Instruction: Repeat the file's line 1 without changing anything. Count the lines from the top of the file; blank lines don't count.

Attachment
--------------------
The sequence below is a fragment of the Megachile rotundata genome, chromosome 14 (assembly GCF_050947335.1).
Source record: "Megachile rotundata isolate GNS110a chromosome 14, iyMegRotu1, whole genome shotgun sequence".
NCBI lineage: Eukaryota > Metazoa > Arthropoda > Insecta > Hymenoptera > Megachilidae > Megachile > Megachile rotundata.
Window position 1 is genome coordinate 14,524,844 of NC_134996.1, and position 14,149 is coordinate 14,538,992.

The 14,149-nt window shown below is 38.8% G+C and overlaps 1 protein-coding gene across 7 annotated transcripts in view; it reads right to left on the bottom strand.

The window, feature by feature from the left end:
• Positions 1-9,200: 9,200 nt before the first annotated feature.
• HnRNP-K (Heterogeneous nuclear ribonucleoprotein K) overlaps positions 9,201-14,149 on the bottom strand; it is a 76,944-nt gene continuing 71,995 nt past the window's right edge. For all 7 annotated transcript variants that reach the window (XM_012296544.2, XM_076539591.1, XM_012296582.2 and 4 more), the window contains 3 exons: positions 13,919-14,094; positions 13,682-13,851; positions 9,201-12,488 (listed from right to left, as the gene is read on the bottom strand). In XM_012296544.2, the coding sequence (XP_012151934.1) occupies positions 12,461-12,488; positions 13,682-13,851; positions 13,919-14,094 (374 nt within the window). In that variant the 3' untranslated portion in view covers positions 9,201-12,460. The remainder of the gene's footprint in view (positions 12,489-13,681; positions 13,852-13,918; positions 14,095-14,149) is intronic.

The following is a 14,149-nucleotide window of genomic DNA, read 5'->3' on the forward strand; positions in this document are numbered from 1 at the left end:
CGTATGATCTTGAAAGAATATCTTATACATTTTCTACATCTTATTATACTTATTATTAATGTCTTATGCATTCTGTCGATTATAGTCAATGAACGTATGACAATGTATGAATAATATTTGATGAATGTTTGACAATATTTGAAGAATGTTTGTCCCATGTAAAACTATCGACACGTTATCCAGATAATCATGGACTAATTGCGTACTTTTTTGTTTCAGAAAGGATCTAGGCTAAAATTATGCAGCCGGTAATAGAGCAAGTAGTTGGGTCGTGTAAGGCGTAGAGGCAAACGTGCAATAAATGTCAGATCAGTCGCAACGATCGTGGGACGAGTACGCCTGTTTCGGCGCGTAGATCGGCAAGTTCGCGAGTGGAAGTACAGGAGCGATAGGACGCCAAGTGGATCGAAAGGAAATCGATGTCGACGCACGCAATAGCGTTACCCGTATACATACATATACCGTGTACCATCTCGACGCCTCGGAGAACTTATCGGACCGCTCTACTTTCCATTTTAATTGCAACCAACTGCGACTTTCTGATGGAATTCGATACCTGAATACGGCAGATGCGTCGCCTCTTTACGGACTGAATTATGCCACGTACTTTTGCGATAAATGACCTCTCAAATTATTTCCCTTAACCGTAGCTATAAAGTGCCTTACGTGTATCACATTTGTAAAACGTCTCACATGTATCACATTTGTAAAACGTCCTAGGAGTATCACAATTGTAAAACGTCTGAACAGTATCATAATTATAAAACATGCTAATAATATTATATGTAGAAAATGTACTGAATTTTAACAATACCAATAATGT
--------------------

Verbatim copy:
The sequence below is a fragment of the Megachile rotundata genome, chromosome 14 (assembly GCF_050947335.1).